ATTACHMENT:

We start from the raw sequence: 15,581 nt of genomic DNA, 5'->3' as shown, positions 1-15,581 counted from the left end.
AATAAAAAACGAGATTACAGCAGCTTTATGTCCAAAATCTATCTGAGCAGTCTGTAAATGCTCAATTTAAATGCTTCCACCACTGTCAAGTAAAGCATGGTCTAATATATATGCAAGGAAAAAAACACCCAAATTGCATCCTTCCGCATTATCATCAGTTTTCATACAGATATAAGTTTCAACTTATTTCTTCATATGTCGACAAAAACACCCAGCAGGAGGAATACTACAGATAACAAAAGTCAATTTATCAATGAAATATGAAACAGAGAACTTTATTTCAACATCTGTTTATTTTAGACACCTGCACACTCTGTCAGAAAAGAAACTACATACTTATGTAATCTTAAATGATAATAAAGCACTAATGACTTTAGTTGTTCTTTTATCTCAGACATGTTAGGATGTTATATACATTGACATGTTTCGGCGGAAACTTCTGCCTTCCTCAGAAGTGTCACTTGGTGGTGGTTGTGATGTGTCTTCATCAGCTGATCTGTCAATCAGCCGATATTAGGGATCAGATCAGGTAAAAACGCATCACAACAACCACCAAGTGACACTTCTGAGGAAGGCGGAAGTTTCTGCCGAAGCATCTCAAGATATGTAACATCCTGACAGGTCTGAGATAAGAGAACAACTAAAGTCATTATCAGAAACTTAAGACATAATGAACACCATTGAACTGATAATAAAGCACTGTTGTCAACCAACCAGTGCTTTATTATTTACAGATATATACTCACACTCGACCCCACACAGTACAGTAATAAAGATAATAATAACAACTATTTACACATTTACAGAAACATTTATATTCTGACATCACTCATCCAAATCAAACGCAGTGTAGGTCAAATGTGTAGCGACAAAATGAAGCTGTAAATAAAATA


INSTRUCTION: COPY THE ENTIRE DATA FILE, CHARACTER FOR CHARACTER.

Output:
We start from the raw sequence: 15,581 nt of genomic DNA, 5'->3' as shown, positions 1-15,581 counted from the left end.
AATAAAAAACGAGATTACAGCAGCTTTATGTCCAAAATCTATCTGAGCAGTCTGTAAATGCTCAATTTAAATGCTTCCACCACTGTCAAGTAAAGCATGGTCTAATATATATGCAAGGAAAAAAACACCCAAATTGCATCCTTCCGCATTATCATCAGTTTTCATACAGATATAAGTTTCAACTTATTTCTTCATATGTCGACAAAAACACCCAGCAGGAGGAATACTACAGATAACAAAAGTCAATTTATCAATGAAATATGAAACAGAGAACTTTATTTCAACATCTGTTTATTTTAGACACCTGCACACTCTGTCAGAAAAGAAACTACATACTTATGTAATCTTAAATGATAATAAAGCACTAATGACTTTAGTTGTTCTTTTATCTCAGACATGTTAGGATGTTATATACATTGACATGTTTCGGCGGAAACTTCTGCCTTCCTCAGAAGTGTCACTTGGTGGTGGTTGTGATGTGTCTTCATCAGCTGATCTGTCAATCAGCCGATATTAGGGATCAGATCAGGTAAAAACGCATCACAACAACCACCAAGTGACACTTCTGAGGAAGGCGGAAGTTTCTGCCGAAGCATCTCAAGATATGTAACATCCTGACAGGTCTGAGATAAGAGAACAACTAAAGTCATTATCAGAAACTTAAGACATAATGAACACCATTGAACTGATAATAAAGCACTGTTGTCAACCAACCAGTGCTTTATTATTTACAGATATATACTCACACTCGACCCCACACAGTACAGTAATAAAGATAATAATAACAACTATTTACACATTTACAGAAACATTTATATTCTGACATCACTCATCCAAATCAAACGCAGTGTAGGTCAAATGTGTAGCGACAAAATGAAGCTGTAAATAAAATA